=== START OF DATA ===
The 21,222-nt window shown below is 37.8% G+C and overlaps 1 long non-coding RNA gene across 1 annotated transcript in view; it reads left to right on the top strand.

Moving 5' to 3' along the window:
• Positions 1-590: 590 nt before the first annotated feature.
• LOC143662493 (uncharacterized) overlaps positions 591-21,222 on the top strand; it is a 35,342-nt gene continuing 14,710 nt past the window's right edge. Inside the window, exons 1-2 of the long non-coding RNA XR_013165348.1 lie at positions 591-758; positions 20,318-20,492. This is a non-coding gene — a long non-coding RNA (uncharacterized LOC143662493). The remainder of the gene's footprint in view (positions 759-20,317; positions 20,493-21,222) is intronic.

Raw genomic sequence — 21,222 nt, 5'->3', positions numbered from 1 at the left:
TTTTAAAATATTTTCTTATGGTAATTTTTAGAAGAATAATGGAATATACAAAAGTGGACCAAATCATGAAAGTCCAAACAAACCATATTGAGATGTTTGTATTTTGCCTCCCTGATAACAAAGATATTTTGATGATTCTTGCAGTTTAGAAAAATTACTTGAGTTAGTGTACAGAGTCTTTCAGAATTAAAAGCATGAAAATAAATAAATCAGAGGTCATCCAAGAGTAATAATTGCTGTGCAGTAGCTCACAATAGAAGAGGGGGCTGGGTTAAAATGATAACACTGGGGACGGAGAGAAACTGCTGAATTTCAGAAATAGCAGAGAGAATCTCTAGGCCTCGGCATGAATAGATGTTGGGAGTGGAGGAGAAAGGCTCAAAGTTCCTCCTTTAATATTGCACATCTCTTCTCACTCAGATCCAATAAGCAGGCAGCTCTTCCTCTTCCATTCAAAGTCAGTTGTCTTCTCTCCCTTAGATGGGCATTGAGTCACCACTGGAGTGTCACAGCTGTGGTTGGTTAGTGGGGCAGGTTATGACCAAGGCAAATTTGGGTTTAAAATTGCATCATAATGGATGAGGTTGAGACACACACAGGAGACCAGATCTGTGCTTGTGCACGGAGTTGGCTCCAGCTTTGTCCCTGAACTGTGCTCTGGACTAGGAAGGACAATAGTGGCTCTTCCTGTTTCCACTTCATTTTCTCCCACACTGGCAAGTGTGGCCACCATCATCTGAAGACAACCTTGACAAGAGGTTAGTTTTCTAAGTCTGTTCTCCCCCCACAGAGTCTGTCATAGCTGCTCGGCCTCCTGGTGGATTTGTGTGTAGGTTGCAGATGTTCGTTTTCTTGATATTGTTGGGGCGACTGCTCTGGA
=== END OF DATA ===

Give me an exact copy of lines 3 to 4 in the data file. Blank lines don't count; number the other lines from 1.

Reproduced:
• Positions 1-590: 590 nt before the first annotated feature.
• LOC143662493 (uncharacterized) overlaps positions 591-21,222 on the top strand; it is a 35,342-nt gene continuing 14,710 nt past the window's right edge. Inside the window, exons 1-2 of the long non-coding RNA XR_013165348.1 lie at positions 591-758; positions 20,318-20,492. This is a non-coding gene — a long non-coding RNA (uncharacterized LOC143662493). The remainder of the gene's footprint in view (positions 759-20,317; positions 20,493-21,222) is intronic.